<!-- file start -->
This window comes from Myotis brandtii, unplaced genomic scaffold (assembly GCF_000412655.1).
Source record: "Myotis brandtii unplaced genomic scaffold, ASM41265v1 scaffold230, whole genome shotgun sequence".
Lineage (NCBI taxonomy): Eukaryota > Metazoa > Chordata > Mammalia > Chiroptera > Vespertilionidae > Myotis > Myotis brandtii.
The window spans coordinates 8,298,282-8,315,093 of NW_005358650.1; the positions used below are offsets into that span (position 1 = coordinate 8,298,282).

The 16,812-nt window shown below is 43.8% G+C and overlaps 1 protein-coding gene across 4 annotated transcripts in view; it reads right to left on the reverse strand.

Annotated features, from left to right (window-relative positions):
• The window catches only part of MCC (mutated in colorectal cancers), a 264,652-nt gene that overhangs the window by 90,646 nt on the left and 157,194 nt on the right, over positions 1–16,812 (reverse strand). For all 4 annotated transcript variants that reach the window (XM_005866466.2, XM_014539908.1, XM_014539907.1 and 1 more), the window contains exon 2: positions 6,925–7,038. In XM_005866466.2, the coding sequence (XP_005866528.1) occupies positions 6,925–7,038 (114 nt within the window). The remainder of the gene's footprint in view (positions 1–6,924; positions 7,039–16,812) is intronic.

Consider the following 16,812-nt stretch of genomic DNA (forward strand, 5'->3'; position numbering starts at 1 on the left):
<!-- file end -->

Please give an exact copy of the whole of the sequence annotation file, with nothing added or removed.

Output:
This window comes from Myotis brandtii, unplaced genomic scaffold (assembly GCF_000412655.1).
Source record: "Myotis brandtii unplaced genomic scaffold, ASM41265v1 scaffold230, whole genome shotgun sequence".
Lineage (NCBI taxonomy): Eukaryota > Metazoa > Chordata > Mammalia > Chiroptera > Vespertilionidae > Myotis > Myotis brandtii.
The window spans coordinates 8,298,282-8,315,093 of NW_005358650.1; the positions used below are offsets into that span (position 1 = coordinate 8,298,282).

The 16,812-nt window shown below is 43.8% G+C and overlaps 1 protein-coding gene across 4 annotated transcripts in view; it reads right to left on the reverse strand.

Annotated features, from left to right (window-relative positions):
• The window catches only part of MCC (mutated in colorectal cancers), a 264,652-nt gene that overhangs the window by 90,646 nt on the left and 157,194 nt on the right, over positions 1–16,812 (reverse strand). For all 4 annotated transcript variants that reach the window (XM_005866466.2, XM_014539908.1, XM_014539907.1 and 1 more), the window contains exon 2: positions 6,925–7,038. In XM_005866466.2, the coding sequence (XP_005866528.1) occupies positions 6,925–7,038 (114 nt within the window). The remainder of the gene's footprint in view (positions 1–6,924; positions 7,039–16,812) is intronic.

Consider the following 16,812-nt stretch of genomic DNA (forward strand, 5'->3'; position numbering starts at 1 on the left):